Adoptions Changes Sought, Panel Wants Safeguards For Removing Kids From Parents is the title of a Lexington Herald-Leader article by Valarie Honeycutt Spears. Some quotes:
A task force studying the improper removal of children from their parents in Kentucky is for the second time asking the General Assembly to pass a reform bill.
State Rep. Darryl Owens, D-Louisville, is introducing legislation designed to put more safeguards into the process of removals by state social workers, into cases involving the termination of parental rights and into state adoptions from foster care in Kentucky.
If enacted, the bill would further protect the due process rights of parents, slightly increase accountability for the Kentucky Cabinet for Health and Family Services staff and provide increases in the fee scale for court-appointed attorneys for children and their parents.
The Cabinet's Blue Ribbon Panel on Adoption presented similar, though weaker, legislation, during the 2007 General Assembly, but it failed to become law. The task force had been led by former Secretary Mark D. Birdwhistell.
The story continues,
In Kentucky, there was no definitive word yesterday on whether there will be additional legislation filed in the 2008 General Assembly to open child protection courts, an issue that was a main focus of the Blue Ribbon panel.
Cabinet Undersecretary Tom Emberton Jr. told members of the Interim Joint Committee on Health and Welfare yesterday that regional meetings were being held across the state at the direction of Chief Justice Joseph E. Lambert to determine whether a bill should be filed.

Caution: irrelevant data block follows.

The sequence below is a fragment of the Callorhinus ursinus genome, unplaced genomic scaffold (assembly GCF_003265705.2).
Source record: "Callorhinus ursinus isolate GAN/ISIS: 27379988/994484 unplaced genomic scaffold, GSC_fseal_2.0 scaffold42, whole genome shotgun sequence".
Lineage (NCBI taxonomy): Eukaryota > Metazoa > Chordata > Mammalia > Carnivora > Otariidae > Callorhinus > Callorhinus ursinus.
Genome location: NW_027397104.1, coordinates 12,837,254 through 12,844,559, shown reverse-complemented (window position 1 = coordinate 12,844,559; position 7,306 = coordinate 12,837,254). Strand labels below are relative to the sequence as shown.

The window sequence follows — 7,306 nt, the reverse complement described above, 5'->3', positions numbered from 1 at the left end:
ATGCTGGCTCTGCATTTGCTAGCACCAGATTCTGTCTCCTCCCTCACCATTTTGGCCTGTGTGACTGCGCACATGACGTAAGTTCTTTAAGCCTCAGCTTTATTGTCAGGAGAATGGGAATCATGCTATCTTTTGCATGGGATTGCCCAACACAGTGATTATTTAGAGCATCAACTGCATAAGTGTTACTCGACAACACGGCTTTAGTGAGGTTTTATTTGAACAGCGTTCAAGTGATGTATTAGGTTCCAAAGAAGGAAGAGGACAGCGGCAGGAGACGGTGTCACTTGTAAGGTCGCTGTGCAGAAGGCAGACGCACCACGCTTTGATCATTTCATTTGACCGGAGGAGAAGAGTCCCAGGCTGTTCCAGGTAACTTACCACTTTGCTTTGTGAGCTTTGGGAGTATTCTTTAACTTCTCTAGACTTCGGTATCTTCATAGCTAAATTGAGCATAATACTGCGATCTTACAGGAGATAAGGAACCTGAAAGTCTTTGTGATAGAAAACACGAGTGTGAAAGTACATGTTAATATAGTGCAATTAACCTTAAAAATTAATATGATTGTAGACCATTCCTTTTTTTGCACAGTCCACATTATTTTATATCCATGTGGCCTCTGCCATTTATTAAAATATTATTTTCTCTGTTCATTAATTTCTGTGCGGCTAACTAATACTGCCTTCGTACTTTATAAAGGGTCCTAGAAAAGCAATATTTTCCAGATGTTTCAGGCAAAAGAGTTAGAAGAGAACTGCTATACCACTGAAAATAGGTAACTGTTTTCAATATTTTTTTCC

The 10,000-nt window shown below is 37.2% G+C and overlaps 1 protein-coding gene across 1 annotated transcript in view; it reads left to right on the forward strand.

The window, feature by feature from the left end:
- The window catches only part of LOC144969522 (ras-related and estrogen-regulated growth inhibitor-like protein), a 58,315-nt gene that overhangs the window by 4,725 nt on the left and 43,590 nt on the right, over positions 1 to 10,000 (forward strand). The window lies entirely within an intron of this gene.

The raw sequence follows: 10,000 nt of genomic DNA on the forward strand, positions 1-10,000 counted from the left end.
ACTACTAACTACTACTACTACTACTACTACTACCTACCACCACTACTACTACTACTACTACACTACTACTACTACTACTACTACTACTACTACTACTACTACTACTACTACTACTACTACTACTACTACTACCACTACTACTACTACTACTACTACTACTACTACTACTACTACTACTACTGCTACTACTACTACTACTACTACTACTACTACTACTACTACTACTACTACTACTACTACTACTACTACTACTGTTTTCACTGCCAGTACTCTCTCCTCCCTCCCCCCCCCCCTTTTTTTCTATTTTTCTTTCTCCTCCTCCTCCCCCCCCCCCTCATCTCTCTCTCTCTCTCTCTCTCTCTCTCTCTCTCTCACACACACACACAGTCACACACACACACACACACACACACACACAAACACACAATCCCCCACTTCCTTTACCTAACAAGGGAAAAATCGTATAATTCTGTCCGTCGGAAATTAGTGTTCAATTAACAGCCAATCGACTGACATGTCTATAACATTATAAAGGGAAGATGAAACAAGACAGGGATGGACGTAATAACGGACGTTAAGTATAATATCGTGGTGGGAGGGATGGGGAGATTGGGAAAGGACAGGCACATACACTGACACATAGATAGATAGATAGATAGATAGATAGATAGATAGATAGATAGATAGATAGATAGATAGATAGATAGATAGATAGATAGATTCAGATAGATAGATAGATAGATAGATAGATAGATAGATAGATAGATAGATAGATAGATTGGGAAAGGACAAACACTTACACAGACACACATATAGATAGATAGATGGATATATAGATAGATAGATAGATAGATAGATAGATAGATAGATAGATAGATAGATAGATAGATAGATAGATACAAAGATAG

Last week, Lambert stopped short of saying that legislation would be filed in the upcoming legislative session. But he said, "I support the concept of allowing greater public access to juvenile court proceedings."
One new provision in the legislation presented yesterday gives Kentucky's chief justice the ability to establish rules to manage juvenile and child protection cases. The legislation also calls for parents -- and children if they are old enough -- to meet with their court-appointed attorney before they go to court for the first time. That does not happen now.
And the bill says that as of July 1, 2010, attorneys would have to prove that they had received specialized training before they could be placed on a new list that would allow them to be appointed by the court to represent children and parents.
Under the proposed legislation, fees for court-appointed attorneys would be increased from $500 to as much as $1,500, but they would have to justify those fees to the state.
Thanks to Kentucky Law Review for catching this story.